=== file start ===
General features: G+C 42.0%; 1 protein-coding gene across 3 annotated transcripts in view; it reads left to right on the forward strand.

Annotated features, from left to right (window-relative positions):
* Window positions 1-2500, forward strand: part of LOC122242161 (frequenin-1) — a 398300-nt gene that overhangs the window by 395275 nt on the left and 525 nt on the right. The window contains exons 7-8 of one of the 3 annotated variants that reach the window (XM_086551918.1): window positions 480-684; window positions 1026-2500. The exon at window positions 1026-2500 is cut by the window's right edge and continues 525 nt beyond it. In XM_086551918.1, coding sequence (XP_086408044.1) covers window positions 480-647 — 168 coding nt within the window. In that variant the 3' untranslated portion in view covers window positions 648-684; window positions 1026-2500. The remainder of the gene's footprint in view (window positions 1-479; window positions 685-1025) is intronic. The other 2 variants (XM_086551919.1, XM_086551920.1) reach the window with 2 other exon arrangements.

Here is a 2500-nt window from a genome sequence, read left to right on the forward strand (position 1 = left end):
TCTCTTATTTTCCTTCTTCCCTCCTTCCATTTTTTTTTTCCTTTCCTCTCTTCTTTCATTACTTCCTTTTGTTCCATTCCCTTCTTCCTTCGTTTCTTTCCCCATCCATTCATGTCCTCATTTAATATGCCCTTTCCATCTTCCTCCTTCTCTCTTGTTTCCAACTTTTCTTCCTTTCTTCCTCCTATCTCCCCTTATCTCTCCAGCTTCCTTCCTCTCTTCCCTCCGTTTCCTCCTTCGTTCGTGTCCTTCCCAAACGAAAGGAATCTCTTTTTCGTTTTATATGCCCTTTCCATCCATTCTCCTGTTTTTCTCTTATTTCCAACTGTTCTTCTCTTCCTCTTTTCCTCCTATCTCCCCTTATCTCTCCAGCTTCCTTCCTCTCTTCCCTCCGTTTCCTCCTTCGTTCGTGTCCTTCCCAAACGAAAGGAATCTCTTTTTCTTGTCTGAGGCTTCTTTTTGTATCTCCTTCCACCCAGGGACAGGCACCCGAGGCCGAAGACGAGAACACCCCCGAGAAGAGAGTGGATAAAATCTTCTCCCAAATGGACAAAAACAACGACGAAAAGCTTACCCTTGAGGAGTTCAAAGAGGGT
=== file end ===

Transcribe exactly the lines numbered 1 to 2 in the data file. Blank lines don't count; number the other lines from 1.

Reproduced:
General features: G+C 42.0%; 1 protein-coding gene across 3 annotated transcripts in view; it reads left to right on the forward strand.

Annotated features, from left to right (window-relative positions):